It’s hard to keep a restaurant open even in the best of times. The year 2020, to put it mildly, is not the best of times — especially for those who work in the restaurant business. By some expert estimates, only one in four restaurants in the United States will reopen after the COVID-19 pandemic, regardless of how many plexiglass booth shields are erected between tables.
Yet there are some restaurants around the world that have survived past pandemics, world wars, civil wars, authoritarian regimes, economic depressions, and, in some cases, all of the above.
NetCredit, a financial services provider, dug through media reports, records, and claims to find the oldest restaurant in more than 115 countries on every continent except Antarctica. The oldest of the old have been around longer than you probably realize restaurants existed.
There’s always some disagreement about what qualifies as the “oldest” whenever these lists circle around. One publication may have one standard because a restaurant’s original name and business is the same, while another discounts the same restaurant because it switched buildings in the 1600s. Yet another may not even consider the business because it’s technically a “tavern” and not a restaurant. But finding the most long-lived establishments on the planet has been a favorite internet pastime for pretty much as long as the internet has existed — there’s even a blog dedicated solely to researching the oldest of everything.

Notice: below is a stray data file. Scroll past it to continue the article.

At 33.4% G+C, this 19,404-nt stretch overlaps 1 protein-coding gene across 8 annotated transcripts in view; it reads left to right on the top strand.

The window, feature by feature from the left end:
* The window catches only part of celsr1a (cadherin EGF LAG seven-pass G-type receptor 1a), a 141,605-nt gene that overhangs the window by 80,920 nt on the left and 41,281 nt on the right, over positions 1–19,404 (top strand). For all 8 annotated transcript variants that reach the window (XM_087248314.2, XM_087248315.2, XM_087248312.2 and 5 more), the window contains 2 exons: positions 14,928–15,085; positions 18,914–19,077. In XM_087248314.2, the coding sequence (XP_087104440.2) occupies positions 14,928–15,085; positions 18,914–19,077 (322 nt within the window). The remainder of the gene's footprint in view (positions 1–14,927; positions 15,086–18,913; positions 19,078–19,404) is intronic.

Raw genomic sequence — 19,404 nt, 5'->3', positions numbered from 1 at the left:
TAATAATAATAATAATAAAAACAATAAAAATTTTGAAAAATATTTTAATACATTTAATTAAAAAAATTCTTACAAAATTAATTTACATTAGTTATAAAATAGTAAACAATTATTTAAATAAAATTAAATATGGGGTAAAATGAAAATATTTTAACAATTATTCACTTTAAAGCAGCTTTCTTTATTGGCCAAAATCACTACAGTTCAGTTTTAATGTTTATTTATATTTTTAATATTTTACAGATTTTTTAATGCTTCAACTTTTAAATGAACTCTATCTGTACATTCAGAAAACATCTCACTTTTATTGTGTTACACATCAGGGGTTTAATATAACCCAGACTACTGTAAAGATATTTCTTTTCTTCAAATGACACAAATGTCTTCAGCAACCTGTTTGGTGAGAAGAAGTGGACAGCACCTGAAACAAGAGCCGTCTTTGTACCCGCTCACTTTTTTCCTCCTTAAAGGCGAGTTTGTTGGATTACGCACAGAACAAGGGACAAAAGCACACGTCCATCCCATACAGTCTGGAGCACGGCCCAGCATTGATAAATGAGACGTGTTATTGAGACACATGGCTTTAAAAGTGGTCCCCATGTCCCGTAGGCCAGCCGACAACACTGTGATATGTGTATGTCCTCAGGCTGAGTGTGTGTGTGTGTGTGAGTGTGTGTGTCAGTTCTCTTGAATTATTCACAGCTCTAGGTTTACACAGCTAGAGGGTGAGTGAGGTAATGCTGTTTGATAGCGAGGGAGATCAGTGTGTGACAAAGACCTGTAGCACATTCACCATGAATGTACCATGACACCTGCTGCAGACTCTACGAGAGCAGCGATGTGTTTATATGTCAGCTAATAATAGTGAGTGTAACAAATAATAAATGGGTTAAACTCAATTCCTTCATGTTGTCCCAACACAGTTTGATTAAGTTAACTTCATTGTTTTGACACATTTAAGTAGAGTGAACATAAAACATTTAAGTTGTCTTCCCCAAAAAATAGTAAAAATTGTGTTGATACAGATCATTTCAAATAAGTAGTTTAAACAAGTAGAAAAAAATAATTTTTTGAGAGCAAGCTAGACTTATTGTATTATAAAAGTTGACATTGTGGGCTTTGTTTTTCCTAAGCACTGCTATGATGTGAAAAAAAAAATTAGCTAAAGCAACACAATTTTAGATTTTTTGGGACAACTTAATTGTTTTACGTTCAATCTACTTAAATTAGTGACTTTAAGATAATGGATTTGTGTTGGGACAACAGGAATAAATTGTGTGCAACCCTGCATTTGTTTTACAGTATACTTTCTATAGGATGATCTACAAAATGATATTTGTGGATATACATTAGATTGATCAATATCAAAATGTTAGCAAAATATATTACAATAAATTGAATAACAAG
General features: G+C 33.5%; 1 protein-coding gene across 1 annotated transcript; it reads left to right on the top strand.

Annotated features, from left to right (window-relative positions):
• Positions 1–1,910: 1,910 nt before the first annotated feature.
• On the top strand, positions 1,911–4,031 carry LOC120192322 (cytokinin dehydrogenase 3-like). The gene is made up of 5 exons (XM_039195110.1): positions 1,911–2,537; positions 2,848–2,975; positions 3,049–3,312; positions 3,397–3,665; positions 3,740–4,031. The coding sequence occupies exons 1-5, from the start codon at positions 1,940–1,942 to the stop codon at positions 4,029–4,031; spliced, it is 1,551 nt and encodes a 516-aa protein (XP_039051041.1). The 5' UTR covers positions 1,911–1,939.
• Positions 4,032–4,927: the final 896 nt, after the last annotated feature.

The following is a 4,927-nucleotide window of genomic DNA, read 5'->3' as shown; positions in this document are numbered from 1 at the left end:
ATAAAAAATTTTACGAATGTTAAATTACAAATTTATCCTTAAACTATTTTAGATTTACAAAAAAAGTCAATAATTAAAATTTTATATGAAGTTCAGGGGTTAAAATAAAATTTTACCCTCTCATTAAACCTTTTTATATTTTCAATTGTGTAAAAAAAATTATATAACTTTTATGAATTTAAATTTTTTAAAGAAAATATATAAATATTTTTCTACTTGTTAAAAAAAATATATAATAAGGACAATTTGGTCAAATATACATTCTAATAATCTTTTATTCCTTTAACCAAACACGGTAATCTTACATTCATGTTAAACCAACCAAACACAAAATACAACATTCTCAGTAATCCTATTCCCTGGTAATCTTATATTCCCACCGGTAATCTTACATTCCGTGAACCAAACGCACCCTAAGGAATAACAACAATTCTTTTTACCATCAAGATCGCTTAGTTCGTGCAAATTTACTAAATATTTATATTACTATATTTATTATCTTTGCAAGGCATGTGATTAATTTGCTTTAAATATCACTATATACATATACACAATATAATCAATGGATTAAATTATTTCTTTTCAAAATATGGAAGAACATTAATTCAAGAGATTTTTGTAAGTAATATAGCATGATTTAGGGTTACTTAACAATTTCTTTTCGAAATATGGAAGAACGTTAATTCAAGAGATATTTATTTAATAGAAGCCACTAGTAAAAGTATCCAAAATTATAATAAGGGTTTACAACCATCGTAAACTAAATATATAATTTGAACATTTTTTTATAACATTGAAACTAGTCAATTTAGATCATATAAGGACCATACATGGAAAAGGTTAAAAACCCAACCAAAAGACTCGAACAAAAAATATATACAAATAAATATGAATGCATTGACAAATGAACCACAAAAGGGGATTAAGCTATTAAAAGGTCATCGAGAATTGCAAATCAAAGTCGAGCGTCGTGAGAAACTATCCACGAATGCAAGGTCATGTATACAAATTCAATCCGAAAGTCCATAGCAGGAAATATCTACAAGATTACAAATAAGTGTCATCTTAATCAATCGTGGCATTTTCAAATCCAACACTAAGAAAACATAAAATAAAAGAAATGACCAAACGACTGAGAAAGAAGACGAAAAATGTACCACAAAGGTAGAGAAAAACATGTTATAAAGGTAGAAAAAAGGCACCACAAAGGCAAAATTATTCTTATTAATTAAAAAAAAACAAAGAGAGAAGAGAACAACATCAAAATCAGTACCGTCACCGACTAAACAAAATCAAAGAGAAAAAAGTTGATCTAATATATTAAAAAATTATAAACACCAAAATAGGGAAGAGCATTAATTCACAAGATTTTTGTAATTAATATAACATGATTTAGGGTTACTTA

NetCredit’s team went with the relatively broad qualification of the oldest restaurants “still serving today.” They started with basic searches and then combed through trustworthy sources and travel sites, and called a few business owners to double check when necessary. This worked for most of the 190-plus countries in the world. To prove their veracity, they even documented their sources and put the research online for people to see for themselves.
From an overall perspective, these are the 10 oldest restaurants in the world, according to NetCredit’s research:
- Gostilna Gastuž in Slovenia, 1467. Famous for mushroom soup with buckwheat porridge.
- Honke Owariya in Japan, 1465. Famous for soba made with mushrooms, egg, shrimp tempura, nori, leeks, daikon, and other ingredients.
- Hotel Gasthof Löwen in Liechtenstein, 1380. Famous for veal with rösti and vegetables.
- The Sheep Heid Inn in Scotland, 1360. Famous for its steak with roasted mushroom.
- La Couronne in France, 1345. Famous for duck, roasts, and escargot.
- The Brazen Head in Ireland, 1198. Famous for classic bangers and mash.
- Ma Yu Ching’s Bucket Chicken House in China, 1153. Famous for buckets of chicken.
- The Old House in Wales, 1147. Famous for individual pies with chips and peas.
- Wurstkuchl in Germany, 1146. Famous for sausages and sauerkraut.
- St. Peter Stifts Kulinarium in Austria, 803. Famous for tafelspitz.